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By Eric Gelbart
My Israel trip absolutely blew me away. It was so amazing that I can hardly sum it up on paper. I could give a whole story about my trip and why I loved it so much, but I'll save that for when I talk to you in person. I can say, though, that after being away for Israel for almost a month now, I've really grown to miss it and my friends I made there.
During the time we were there, our counselors would ask us almost every day, "What do you feel like your connection to Israel is?" For the first two weeks, I said I feel no connection to Israel at all.
In my mind I didn't see my connection even though I'm Jewish, and even though I have family there. I felt like just another tourist. I felt distant from the people of Israel, their language, and the ways of their country. I found in time that I felt like that because I hadn't experienced enough things in Israel to actually feel any connections.
Though, after being in Israel for at least a month… It really ends up growing on you. Especially the people you meet there. When you meet the Israeli's makes you not want to leave. Learning with them and hanging out with them is just so much fun, I can't even explain it. Another thing I can't explain is Israel's impact on me and how it shaped me as a person after being there.
One place that really helped me understand and feel my connections to Israel would actually be Mount Herzl. That's the place where I actually found my connections to Israel. When my camp and I got there, we walked around and heard stories about fallen heroes and their contributions to the State of Israel. After we heard stories, we also got a small bit of free time to walk around and see the graves of soldiers that died most recently. There, I saw my cousin's last name written on a headstone. It wasn't my cousin, but my cousin did fight and pass away in the IDF a few years ago. I stood there at stared at that headstone for a minute, and then it hit me that I had family fight for Israel. That made me feel that a part of me was connected in the sense that when my family made sacrifices, I and my family back in The United States were there to back them up emotionally and supportively.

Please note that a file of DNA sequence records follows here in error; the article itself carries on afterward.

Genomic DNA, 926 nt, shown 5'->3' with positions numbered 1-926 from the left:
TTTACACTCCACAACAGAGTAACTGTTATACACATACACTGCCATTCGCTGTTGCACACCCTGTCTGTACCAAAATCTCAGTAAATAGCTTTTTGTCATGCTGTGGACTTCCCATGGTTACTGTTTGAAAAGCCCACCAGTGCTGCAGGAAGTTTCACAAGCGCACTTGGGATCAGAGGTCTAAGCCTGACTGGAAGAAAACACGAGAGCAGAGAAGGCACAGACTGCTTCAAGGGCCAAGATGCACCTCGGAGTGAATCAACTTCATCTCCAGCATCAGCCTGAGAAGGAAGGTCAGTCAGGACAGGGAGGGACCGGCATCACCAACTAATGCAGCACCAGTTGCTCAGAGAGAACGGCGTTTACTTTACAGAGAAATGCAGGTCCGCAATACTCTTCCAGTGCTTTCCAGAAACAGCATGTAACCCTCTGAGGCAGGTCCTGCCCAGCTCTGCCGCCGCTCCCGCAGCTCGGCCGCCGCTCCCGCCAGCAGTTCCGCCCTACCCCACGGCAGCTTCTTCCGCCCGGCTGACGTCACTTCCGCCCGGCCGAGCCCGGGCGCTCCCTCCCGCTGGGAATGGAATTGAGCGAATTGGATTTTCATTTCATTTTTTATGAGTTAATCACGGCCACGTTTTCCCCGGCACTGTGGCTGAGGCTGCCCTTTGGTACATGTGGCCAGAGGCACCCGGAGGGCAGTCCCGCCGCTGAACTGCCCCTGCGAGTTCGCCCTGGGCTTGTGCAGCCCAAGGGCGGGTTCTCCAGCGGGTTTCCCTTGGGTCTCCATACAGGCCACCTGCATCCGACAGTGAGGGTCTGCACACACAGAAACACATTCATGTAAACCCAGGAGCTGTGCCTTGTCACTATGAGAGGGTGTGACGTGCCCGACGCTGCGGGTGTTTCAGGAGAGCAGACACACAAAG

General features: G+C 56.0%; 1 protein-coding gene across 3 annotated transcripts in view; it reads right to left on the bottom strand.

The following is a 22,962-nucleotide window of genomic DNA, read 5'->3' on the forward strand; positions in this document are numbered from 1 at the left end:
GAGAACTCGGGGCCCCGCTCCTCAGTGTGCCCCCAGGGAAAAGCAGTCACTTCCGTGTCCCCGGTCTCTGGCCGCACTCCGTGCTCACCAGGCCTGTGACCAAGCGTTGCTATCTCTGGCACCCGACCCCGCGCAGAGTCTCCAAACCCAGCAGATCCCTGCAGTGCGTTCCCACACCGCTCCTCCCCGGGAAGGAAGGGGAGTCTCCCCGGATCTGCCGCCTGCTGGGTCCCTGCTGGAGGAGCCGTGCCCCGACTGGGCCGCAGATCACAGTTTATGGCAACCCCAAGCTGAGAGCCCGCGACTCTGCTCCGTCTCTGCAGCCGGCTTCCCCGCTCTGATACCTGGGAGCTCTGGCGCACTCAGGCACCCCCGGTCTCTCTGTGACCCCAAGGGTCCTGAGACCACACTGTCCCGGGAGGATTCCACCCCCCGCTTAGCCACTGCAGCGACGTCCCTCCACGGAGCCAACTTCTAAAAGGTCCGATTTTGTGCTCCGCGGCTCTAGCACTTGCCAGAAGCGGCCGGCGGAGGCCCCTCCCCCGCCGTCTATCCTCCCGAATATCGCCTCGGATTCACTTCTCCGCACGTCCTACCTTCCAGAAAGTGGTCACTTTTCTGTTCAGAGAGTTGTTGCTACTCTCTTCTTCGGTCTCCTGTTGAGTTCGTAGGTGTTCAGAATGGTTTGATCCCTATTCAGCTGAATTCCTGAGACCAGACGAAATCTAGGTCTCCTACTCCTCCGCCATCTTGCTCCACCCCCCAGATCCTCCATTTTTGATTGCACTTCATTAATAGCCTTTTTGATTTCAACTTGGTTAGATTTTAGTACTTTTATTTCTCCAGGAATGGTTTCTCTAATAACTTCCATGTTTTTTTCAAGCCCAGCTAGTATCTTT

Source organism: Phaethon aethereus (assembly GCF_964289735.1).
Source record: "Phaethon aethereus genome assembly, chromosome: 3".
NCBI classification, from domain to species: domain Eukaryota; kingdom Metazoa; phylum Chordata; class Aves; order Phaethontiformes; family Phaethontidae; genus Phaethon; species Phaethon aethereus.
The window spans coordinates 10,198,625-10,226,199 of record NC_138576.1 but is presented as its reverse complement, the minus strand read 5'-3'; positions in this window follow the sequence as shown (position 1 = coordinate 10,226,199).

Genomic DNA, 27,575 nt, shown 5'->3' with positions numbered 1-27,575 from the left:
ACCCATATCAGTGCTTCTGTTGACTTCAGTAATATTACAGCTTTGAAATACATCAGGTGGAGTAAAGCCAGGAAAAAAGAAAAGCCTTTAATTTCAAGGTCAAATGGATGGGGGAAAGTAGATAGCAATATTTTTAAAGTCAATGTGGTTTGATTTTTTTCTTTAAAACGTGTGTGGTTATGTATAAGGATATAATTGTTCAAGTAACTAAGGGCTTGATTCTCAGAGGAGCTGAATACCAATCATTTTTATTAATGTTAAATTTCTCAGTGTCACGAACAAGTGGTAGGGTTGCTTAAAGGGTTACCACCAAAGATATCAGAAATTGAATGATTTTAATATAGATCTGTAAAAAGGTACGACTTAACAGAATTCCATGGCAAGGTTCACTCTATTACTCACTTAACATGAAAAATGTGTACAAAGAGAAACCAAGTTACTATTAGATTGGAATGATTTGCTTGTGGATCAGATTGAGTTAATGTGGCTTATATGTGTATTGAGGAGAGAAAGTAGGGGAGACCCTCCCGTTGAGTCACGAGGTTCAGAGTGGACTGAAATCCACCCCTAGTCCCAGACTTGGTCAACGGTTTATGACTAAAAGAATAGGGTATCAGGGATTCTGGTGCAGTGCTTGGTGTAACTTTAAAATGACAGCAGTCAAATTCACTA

As I stood at the grave, my counselor came over to me and asked me why I was standing at that specific grave, so I told her I was thinking about my cousin and my family. I also told her that my cousin might be buried there and I wanted to know if I could come try and find him. She said that he's probably buried in a different location and we wouldn't have the time to try to look for him. I was kind of upset when she told me that because I really wanted to see my cousin’s grave, but instead, she took me and the rest of the kids to somebody else.
On our way out of the graveyard, we stopped to see the grave of Michael Levin. His grave was literally piled to the top with gifts and things of that nature. I knew who he was and what his story was about. Michael Levin was a Jewish "lone soldier" from The United States. He earned a ton of respect from Jews all over the world for what he did by making Aliyah and joining the IDF. His story to me was super amazing because of the contributions and sacrifices he made for Israel. I wished, though, that I could do something for Israel like that, but the army was not the place for me.
Our counselors had us raise our hands after we heard Michael Levin's story on who would join the IDF as an American "Lone Soldier". Some people raised their hands, but for the people that didn't raise their hands, like me had our counselors assured us that, that decision is okay. They told us that as Americans, we provide Israel with so much that they depend on such as donations and help from the US Armed Forces. That made me feel that the Israeli's really respected us as part of their family, and that also strengthened my connection toward Israel.
And as I said, over time I developed somewhat a bond and connection with Israel that I can't really explain. I'm glad I went and now I feel as if I can call Israel home.